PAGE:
You're at your high school reunion catching up with some old friends. Everyone is going around sharing their careers. The best you can say is, "Sorry, my job is Top Secret. If I told you, I'd have to kill you."
Unlike any career in Canada, being an Intelligence Officer (IO) with the Canadian Security Intelligence Service (CSIS) offers a unique opportunity in the interest of national security. It requires one to be discreet about their work, using their skill-set to collect critical information against national threats. Intelligence Officers are investigative reporters, private detectives and research analysts all-in-one. Their reports shape national action plans and help protect Canadian interests and its people. They chase down leads and find the right information from the right sources. With the right specialty, a CSIS agent can even work on response strategies to the use of weapons of mass destruction.
Interested? First, you'll have to go online to CSIS' website csiscareers.ca to apply. Keep in mind that working for CSIS offers an opportunity like no-other, and can be very competitive. Over a two-year span, in 2012-13, CSIS received more than 100,000 CVs ... only a small portion of those are chosen for the recruitment process.
Once selected as a candidate, you'll go through a series of interviews and tests spanning anywhere from eight to 12 months. Needless to say, receiving a Top Secret Clearance (mandatory requirement to work at CSIS) is a rigorous, detailed process.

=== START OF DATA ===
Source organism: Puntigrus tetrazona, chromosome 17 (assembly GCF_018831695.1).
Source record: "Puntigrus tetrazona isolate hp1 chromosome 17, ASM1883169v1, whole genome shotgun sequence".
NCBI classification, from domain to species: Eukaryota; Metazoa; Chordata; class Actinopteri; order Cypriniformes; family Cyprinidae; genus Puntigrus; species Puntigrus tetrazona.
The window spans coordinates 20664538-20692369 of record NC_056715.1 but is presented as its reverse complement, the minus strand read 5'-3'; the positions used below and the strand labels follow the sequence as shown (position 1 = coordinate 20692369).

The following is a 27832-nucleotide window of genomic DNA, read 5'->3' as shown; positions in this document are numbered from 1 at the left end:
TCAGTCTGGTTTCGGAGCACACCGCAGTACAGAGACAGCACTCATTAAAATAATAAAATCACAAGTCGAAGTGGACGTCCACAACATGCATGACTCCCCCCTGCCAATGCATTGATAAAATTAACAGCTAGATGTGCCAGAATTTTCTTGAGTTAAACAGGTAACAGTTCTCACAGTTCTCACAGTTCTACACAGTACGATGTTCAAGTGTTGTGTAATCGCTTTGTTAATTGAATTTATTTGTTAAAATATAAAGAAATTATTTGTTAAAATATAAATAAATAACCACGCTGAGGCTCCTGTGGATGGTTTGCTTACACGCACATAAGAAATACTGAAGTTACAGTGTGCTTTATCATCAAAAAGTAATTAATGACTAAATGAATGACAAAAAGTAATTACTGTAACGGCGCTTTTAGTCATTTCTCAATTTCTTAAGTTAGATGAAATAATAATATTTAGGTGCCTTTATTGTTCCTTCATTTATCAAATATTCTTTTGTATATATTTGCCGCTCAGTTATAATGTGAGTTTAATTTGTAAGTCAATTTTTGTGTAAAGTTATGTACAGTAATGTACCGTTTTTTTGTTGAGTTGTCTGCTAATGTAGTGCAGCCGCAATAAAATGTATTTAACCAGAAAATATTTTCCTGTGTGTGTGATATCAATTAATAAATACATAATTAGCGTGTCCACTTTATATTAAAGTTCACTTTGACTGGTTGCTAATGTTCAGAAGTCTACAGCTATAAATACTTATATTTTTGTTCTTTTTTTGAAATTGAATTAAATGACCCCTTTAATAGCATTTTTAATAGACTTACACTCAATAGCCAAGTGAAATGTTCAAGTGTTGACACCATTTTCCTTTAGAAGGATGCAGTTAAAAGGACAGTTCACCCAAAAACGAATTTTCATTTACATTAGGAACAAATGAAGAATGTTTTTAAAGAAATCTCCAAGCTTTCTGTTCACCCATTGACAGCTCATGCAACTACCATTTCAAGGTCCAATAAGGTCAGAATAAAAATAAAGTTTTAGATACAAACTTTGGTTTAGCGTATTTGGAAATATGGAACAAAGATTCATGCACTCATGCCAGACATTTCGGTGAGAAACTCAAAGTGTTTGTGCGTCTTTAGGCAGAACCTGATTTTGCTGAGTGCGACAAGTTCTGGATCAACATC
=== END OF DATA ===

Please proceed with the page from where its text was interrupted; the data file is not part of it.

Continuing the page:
You will go through a competency interview, a psychological assessment, and a polygraph examination. You will also need to fill out several forms including a complete 10-year background check, and a detailed financial statement. During this time, you should begin brushing up on your French if you're not already bilingual. Prepare for a few more tests and interviews and congratulations, you've made it!
If you've been chosen for the Intelligence Officer Development Program, you will be trained at CSIS' headquarters (HQ) in Ottawa. The role comes with a five-year development program where IO's learn the unique and necessary skills they need to fully function in their position. The training is in-house and one-of-a-kind.
Bottom line: a career with CSIS requires dedication. In the interest of national security, this is not your average job; it is a life-time career!
But CSIS is not only made up of Intelligence Officers. There are more than 100 specialty jobs, including IT, engineering, and analysts—just to name a few. The Service needs a wide-range of top talent to meet its national security mandate.
What position do you qualify for? Check out CSIS careers, at CSIScareers.ca.
Photo: Courtesy of CSIS